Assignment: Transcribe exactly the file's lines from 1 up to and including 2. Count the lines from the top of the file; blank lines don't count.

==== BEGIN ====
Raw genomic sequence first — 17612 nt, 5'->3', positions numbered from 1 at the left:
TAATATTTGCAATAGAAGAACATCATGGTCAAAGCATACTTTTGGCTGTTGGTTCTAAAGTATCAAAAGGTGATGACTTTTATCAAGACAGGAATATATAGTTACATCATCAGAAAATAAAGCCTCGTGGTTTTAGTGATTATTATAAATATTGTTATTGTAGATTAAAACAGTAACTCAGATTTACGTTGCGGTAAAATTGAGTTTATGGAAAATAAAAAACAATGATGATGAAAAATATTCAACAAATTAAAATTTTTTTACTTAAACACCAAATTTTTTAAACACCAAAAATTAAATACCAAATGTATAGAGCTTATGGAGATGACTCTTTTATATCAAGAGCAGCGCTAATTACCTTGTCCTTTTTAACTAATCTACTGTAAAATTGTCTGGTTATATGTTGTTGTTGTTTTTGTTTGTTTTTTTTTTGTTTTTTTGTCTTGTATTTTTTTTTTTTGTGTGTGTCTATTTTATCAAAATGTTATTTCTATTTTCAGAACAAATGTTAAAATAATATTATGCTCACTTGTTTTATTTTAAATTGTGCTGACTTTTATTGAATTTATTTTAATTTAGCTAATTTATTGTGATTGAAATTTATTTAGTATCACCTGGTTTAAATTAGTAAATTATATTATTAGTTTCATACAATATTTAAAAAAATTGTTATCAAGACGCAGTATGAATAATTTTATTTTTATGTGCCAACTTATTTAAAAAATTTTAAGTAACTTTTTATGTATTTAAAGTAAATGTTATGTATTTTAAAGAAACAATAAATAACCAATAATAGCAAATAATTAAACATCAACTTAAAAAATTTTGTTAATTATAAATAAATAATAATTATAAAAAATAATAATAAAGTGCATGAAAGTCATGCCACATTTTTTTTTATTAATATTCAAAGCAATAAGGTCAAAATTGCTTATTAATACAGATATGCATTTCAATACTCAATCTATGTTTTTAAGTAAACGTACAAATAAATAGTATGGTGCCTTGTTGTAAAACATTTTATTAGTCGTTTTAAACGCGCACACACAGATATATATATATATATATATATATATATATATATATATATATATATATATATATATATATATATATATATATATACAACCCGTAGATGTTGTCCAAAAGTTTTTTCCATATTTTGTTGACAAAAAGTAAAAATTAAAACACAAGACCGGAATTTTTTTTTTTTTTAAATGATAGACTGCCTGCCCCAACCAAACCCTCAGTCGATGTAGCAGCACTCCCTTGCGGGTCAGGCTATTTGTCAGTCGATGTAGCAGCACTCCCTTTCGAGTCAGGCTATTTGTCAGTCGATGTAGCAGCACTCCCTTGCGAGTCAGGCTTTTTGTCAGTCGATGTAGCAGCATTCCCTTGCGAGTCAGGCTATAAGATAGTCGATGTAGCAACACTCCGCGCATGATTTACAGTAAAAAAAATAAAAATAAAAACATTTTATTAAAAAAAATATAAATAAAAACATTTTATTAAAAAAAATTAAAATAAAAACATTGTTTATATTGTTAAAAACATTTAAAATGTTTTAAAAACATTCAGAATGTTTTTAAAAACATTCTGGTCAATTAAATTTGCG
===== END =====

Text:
Raw genomic sequence first — 17612 nt, 5'->3', positions numbered from 1 at the left:
TAATATTTGCAATAGAAGAACATCATGGTCAAAGCATACTTTTGGCTGTTGGTTCTAAAGTATCAAAAGGTGATGACTTTTATCAAGACAGGAATATATAGTTACATCATCAGAAAATAAAGCCTCGTGGTTTTAGTGATTATTATAAATATTGTTATTGTAGATTAAAACAGTAACTCAGATTTACGTTGCGGTAAAATTGAGTTTATGGAAAATAAAAAACAATGATGATGAAAAATATTCAACAAATTAAAATTTTTTTACTTAAACACCAAATTTTTTAAACACCAAAAATTAAATACCAAATGTATAGAGCTTATGGAGATGACTCTTTTATATCAAGAGCAGCGCTAATTACCTTGTCCTTTTTAACTAATCTACTGTAAAATTGTCTGGTTATATGTTGTTGTTGTTTTTGTTTGTTTTTTTTTTGTTTTTTTGTCTTGTATTTTTTTTTTTTGTGTGTGTCTATTTTATCAAAATGTTATTTCTATTTTCAGAACAAATGTTAAAATAATATTATGCTCACTTGTTTTATTTTAAATTGTGCTGACTTTTATTGAATTTATTTTAATTTAGCTAATTTATTGTGATTGAAATTTATTTAGTATCACCTGGTTTAAATTAGTAAATTATATTATTAGTTTCATACAATATTTAAAAAAATTGTTATCAAGACGCAGTATGAATAATTTTATTTTTATGTGCCAACTTATTTAAAAAATTTTAAGTAACTTTTTATGTATTTAAAGTAAATGTTATGTATTTTAAAGAAACAATAAATAACCAATAATAGCAAATAATTAAACATCAACTTAAAAAATTTTGTTAATTATAAATAAATAATAATTATAAAAAATAATAATAAAGTGCATGAAAGTCATGCCACATTTTTTTTTATTAATATTCAAAGCAATAAGGTCAAAATTGCTTATTAATACAGATATGCATTTCAATACTCAATCTATGTTTTTAAGTAAACGTACAAATAAATAGTATGGTGCCTTGTTGTAAAACATTTTATTAGTCGTTTTAAACGCGCACACACAGATATATATATATATATATATATATATATATATATATATATATATATATATATATATATATATATATATATATATACAACCCGTAGATGTTGTCCAAAAGTTTTTTCCATATTTTGTTGACAAAAAGTAAAAATTAAAACACAAGACCGGAATTTTTTTTTTTTTTAAATGATAGACTGCCTGCCCCAACCAAACCCTCAGTCGATGTAGCAGCACTCCCTTGCGGGTCAGGCTATTTGTCAGTCGATGTAGCAGCACTCCCTTTCGAGTCAGGCTATTTGTCAGTCGATGTAGCAGCACTCCCTTGCGAGTCAGGCTTTTTGTCAGTCGATGTAGCAGCATTCCCTTGCGAGTCAGGCTATAAGATAGTCGATGTAGCAACACTCCGCGCATGATTTACAGTAAAAAAAATAAAAATAAAAACATTTTATTAAAAAAAATATAAATAAAAACATTTTATTAAAAAAAATTAAAATAAAAACATTGTTTATATTGTTAAAAACATTTAAAATGTTTTAAAAACATTCAGAATGTTTTTAAAAACATTCTGGTCAATTAAATTTGCG